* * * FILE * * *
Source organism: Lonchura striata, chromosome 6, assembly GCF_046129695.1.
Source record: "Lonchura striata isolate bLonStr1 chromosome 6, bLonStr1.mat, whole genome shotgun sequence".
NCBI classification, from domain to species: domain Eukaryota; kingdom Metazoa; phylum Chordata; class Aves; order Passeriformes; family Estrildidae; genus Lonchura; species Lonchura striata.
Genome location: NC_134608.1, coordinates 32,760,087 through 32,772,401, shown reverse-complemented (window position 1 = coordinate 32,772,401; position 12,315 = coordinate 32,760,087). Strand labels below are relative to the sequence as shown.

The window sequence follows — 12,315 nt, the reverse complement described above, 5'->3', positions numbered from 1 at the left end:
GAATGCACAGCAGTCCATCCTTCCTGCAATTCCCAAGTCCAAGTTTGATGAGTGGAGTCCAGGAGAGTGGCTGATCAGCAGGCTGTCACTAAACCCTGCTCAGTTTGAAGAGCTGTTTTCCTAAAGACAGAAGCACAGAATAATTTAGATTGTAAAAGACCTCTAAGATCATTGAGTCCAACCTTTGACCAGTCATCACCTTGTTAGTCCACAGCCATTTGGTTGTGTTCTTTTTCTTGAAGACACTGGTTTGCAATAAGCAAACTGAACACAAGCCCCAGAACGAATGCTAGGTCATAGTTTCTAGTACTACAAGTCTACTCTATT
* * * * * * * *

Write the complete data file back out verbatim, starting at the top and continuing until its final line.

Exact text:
Source organism: Lonchura striata, chromosome 6, assembly GCF_046129695.1.
Source record: "Lonchura striata isolate bLonStr1 chromosome 6, bLonStr1.mat, whole genome shotgun sequence".
NCBI classification, from domain to species: domain Eukaryota; kingdom Metazoa; phylum Chordata; class Aves; order Passeriformes; family Estrildidae; genus Lonchura; species Lonchura striata.
Genome location: NC_134608.1, coordinates 32,760,087 through 32,772,401, shown reverse-complemented (window position 1 = coordinate 32,772,401; position 12,315 = coordinate 32,760,087). Strand labels below are relative to the sequence as shown.

The window sequence follows — 12,315 nt, the reverse complement described above, 5'->3', positions numbered from 1 at the left end:
GAATGCACAGCAGTCCATCCTTCCTGCAATTCCCAAGTCCAAGTTTGATGAGTGGAGTCCAGGAGAGTGGCTGATCAGCAGGCTGTCACTAAACCCTGCTCAGTTTGAAGAGCTGTTTTCCTAAAGACAGAAGCACAGAATAATTTAGATTGTAAAAGACCTCTAAGATCATTGAGTCCAACCTTTGACCAGTCATCACCTTGTTAGTCCACAGCCATTTGGTTGTGTTCTTTTTCTTGAAGACACTGGTTTGCAATAAGCAAACTGAACACAAGCCCCAGAACGAATGCTAGGTCATAGTTTCTAGTACTACAAGTCTACTCTATT